2. Comparison of Microwave Versus COnventional Heating 15-16

Microwave dielectric heating is a non quantum mechanical effect and it leads to volumetric heating of the samples. Therefore, it is necessary to question whether it has any significant advantages compared to thermal heating of chemical reactants. There are significant differences in thermal interaction and these may confer advantages for dielectric heating; however, the effects require a greater understanding of the temperature profile and the nature of the interaction.
1. The introduction of microwave energy into a chemical reaction that has at least one component, which is capable of coupling with the microwaves can lead to much higher heating rates than those that can be achieved conventionally .Using very cheap and readily available microwave cavities, heating rates of 2–4°Cs−1 may be readily achieved even for common organic solvents. Such heating rates are more difficult to achieve using conventional heating, although of course dropping sealed tubes into heated sand furnaces at >1000°C could result in comparable heating rates.
2. The microwave energy is introduced into the reactor remotely and therefore there is no direct contact between the energy source and the sample undergoing heating. This combined with first point may lead to very different temperature–time profiles for the reaction and as a consequence may lead to an alternative distribution of chemical products in the reaction. Microwave dielectric heating resembles a flash heating process, whereby the energy is generated much more rapidly and the sample cools more rapidly at the end of the reaction. The different profiles may therefore lead to significantly different products, particularly if the reaction product distribution is controlled by complex and temperature-dependent kinetic profiles.
3. Chemicals and the containment materials for chemical reaction do not interact equally with the commonly used microwave frequencies for dielectric heating and consequently selective heating may be achieved. Specifically, it is possible to cool the outside of the vessel with a coolant that is transparent to microwaves (solid CO2 or liquid N2)and thereby have cold walls that still allow the microwave energy to penetrate and heat the reactants, which are microwave active, in the vessel. Also for solid-state reactions contamination from the crucible walls may be minimized.
4. The degree of selective heating should not be overdone for solvent mixtures. For example, if a mixture of MeOH (2%), which has a high loss factor, and benzene (98%), which is transparent to microwaves, is exposed to a microwave field, the whole mixture heats up very rapidly. The microwave process involves translation and rotation, and although the effect may have its origins in the vicinity of methanol molecules the rate of energy transport is so fast that benzene molecules are also heated rapidly. Therefore, it is not possible to store the microwave energy selectively either within parts of a molecule or in active molecules in two component mixtures.
5. The boiling phenomenon is a kinetic as well as a thermodynamic process and therefore solvents heated under microwave conditions often boil at elevated temperatures even though they remain contained under 1atm pressure. The precise elevation of this nucleation-limited boiling point depends on the power input, the occurrence of effective stirring and the limitation of the number of nucleation sites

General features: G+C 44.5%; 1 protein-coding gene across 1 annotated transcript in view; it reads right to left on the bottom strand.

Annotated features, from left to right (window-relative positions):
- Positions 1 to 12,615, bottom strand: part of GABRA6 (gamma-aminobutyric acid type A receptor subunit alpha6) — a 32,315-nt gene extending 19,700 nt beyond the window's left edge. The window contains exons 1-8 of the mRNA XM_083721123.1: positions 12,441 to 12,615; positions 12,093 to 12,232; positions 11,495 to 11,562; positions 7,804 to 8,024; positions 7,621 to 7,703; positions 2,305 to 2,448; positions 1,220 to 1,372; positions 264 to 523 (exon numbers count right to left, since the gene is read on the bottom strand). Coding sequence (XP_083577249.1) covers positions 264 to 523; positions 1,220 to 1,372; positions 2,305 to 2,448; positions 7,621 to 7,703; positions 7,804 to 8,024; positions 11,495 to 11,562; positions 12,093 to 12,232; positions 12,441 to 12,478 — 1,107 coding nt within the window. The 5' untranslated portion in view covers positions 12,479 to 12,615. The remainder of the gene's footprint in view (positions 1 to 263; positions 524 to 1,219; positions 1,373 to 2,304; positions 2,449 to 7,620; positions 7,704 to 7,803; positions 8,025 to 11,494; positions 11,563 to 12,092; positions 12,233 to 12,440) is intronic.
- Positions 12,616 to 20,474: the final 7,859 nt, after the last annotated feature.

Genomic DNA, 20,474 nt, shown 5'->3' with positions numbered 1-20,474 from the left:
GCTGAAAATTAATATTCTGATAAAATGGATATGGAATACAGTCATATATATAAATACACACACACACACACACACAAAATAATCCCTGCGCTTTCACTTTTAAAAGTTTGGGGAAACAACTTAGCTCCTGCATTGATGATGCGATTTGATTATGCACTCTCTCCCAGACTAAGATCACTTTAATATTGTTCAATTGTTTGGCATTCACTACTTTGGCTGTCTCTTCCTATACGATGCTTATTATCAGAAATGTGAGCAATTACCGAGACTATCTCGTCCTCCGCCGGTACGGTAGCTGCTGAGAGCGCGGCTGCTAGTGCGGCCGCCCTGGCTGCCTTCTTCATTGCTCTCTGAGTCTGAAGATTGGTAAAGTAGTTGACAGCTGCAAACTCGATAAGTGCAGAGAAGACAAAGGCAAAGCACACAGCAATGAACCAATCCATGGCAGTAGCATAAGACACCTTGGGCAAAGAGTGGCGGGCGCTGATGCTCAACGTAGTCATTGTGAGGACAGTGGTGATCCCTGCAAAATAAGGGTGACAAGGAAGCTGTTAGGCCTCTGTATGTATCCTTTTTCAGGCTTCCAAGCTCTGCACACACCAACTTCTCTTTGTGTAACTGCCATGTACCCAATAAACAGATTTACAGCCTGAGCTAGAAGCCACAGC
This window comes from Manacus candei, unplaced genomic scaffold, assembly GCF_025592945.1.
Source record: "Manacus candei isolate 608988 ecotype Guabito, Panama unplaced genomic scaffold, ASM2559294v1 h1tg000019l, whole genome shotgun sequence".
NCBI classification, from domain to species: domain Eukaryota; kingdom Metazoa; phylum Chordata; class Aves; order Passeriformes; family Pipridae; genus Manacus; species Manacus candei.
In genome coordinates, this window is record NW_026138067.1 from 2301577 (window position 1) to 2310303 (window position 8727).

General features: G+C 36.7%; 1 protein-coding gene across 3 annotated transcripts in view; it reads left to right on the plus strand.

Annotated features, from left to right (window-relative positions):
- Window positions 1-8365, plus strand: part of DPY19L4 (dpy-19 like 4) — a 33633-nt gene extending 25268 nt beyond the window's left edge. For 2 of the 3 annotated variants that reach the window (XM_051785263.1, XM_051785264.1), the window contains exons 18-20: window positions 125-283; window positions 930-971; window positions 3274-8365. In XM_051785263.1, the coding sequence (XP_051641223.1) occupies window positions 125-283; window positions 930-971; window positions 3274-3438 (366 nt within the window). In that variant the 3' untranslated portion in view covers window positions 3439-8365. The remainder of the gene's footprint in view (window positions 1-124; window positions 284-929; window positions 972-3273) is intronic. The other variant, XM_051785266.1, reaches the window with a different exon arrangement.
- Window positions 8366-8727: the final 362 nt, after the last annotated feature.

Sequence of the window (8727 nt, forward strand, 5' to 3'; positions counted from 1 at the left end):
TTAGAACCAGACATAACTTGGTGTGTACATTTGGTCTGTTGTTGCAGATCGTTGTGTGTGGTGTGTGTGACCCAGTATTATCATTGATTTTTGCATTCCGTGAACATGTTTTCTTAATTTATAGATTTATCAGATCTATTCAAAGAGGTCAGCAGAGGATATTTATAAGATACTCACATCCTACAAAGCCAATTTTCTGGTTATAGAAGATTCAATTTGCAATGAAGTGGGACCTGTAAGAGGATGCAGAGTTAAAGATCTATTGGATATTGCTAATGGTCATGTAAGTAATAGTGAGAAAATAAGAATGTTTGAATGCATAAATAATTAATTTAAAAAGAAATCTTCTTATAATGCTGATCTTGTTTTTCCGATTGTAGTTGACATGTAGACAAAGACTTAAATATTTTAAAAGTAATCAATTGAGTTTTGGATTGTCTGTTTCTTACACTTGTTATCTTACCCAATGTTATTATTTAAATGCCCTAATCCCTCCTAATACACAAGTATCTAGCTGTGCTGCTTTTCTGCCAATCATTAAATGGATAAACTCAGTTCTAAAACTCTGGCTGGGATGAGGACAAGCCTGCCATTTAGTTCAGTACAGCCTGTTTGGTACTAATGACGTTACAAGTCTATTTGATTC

In solid samples, the rate of energy transport is less and consequently the development of hot spots is more significant. A careful analysis of heterogeneous catalysis suggests that hot spot formation around the catalyst not only enhances the reaction rate but may also contribute to shifts in the equilibrium constant.
In a microwave cavity a standing wave pattern is generated, which depends of course on a multiple of the wavelength of the radiation (12.5cm at 2.45GHz), and therefore depending on the dielectric properties and size of the sample one can get considerable variations in temperature. Therefore, for large samples it is possible to develop quite large temperature gradients and it is necessary to introduce electronic and mechanical perturbations to even out the field pattern.
To maximize the difference between microwave and conventional heating, one generally needs to use relatively high power levels, develop a temperature profile that ramps up and cools off more quickly than the conventionally one and work under conditions where higher pressures may develop in the reaction vessel.  It is, therefore, not surprising that there have been a number of suggestions that account for the differences between conventional and microwave heating in terms of specific microwave effects.

3. A Flexible Platform for chemical reactions

3.1  The Microwave Oven

A microwave oven consists of three parts(Illustration 1) -

1. A high power source    
2. A waveguide feed 
3. The oven cavity.

1.  A high power source - A magnetron is a source to generate microwaves. Magnetron is a thermo ionic diode having an anode and a directly heated cathode. As the cathode is heated, electrons are released and are attracted towards the anode which is made up of an even number of small cavities and the gap across the end of each cavity behave as a capacitance. A strong magnetic field is induced axially which bends the path of electrons as they travel from the cathode to the anode.

As the deflected electrons pass through the cavity gaps, they induce a small charge in to the circuit, resulting in the oscillation of the cavity till high amplitude has achieved of 1200W of electric line power used by magnetron, around 600 W is converted into electromagnetic energy. The remainder is converted into heat that may be dissipated through air or water cooling. The variable power available in domestic oven is produced by switching the magnetron on- and- off according to a duty cycle.